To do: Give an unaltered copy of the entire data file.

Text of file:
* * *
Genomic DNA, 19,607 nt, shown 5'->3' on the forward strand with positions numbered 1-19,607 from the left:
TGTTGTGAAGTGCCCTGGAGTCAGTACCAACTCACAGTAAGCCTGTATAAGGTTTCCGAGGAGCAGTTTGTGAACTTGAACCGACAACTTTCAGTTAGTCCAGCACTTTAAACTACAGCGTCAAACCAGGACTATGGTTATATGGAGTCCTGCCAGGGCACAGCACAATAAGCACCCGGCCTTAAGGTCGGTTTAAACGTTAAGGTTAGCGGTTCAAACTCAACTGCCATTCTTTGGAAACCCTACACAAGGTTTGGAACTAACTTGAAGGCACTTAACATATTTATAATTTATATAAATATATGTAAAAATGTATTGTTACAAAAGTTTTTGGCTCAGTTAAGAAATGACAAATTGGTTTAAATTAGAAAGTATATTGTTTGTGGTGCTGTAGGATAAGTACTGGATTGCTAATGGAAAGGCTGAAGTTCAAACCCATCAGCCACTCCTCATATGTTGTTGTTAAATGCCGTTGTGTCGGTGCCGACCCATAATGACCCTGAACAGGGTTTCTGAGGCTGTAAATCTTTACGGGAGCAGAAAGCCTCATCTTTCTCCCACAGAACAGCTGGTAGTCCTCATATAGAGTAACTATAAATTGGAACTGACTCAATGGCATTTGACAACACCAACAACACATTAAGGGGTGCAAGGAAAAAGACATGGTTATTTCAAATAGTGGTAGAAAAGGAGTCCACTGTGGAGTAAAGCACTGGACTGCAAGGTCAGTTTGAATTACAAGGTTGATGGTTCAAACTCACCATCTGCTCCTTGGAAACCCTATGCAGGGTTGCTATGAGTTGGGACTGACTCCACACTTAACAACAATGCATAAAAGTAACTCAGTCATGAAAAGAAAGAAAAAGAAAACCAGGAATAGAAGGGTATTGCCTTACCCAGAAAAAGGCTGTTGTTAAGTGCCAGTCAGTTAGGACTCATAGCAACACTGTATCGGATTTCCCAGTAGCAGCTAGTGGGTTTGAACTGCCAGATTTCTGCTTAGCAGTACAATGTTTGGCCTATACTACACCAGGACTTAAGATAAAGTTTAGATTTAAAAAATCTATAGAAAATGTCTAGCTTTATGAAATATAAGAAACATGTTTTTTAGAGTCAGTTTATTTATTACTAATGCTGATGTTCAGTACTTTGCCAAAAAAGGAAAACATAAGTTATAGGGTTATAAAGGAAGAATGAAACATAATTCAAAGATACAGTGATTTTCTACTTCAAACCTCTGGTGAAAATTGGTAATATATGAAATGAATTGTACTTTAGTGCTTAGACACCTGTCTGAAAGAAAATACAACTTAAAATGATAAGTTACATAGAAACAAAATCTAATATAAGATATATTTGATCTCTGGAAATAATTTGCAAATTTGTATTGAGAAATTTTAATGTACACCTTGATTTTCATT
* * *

Genomic DNA, 19,607 nt, shown 5'->3' on the forward strand with positions numbered 1-19,607 from the left:
TGTTGTGAAGTGCCCTGGAGTCAGTACCAACTCACAGTAAGCCTGTATAAGGTTTCCGAGGAGCAGTTTGTGAACTTGAACCGACAACTTTCAGTTAGTCCAGCACTTTAAACTACAGCGTCAAACCAGGACTATGGTTATATGGAGTCCTGCCAGGGCACAGCACAATAAGCACCCGGCCTTAAGGTCGGTTTAAACGTTAAGGTTAGCGGTTCAAACTCAACTGCCATTCTTTGGAAACCCTACACAAGGTTTGGAACTAACTTGAAGGCACTTAACATATTTATAATTTATATAAATATATGTAAAAATGTATTGTTACAAAAGTTTTTGGCTCAGTTAAGAAATGACAAATTGGTTTAAATTAGAAAGTATATTGTTTGTGGTGCTGTAGGATAAGTACTGGATTGCTAATGGAAAGGCTGAAGTTCAAACCCATCAGCCACTCCTCATATGTTGTTGTTAAATGCCGTTGTGTCGGTGCCGACCCATAATGACCCTGAACAGGGTTTCTGAGGCTGTAAATCTTTACGGGAGCAGAAAGCCTCATCTTTCTCCCACAGAACAGCTGGTAGTCCTCATATAGAGTAACTATAAATTGGAACTGACTCAATGGCATTTGACAACACCAACAACACATTAAGGGGTGCAAGGAAAAAGACATGGTTATTTCAAATAGTGGTAGAAAAGGAGTCCACTGTGGAGTAAAGCACTGGACTGCAAGGTCAGTTTGAATTACAAGGTTGATGGTTCAAACTCACCATCTGCTCCTTGGAAACCCTATGCAGGGTTGCTATGAGTTGGGACTGACTCCACACTTAACAACAATGCATAAAAGTAACTCAGTCATGAAAAGAAAGAAAAAGAAAACCAGGAATAGAAGGGTATTGCCTTACCCAGAAAAAGGCTGTTGTTAAGTGCCAGTCAGTTAGGACTCATAGCAACACTGTATCGGATTTCCCAGTAGCAGCTAGTGGGTTTGAACTGCCAGATTTCTGCTTAGCAGTACAATGTTTGGCCTATACTACACCAGGACTTAAGATAAAGTTTAGATTTAAAAAATCTATAGAAAATGTCTAGCTTTATGAAATATAAGAAACATGTTTTTTAGAGTCAGTTTATTTATTACTAATGCTGATGTTCAGTACTTTGCCAAAAAAGGAAAACATAAGTTATAGGGTTATAAAGGAAGAATGAAACATAATTCAAAGATACAGTGATTTTCTACTTCAAACCTCTGGTGAAAATTGGTAATATATGAAATGAATTGTACTTTAGTGCTTAGACACCTGTCTGAAAGAAAATACAACTTAAAATGATAAGTTACATAGAAACAAAATCTAATATAAGATATATTTGATCTCTGGAAATAATTTGCAAATTTGTATTGAGAAATTTTAATGTACACCTTGATTTTCATT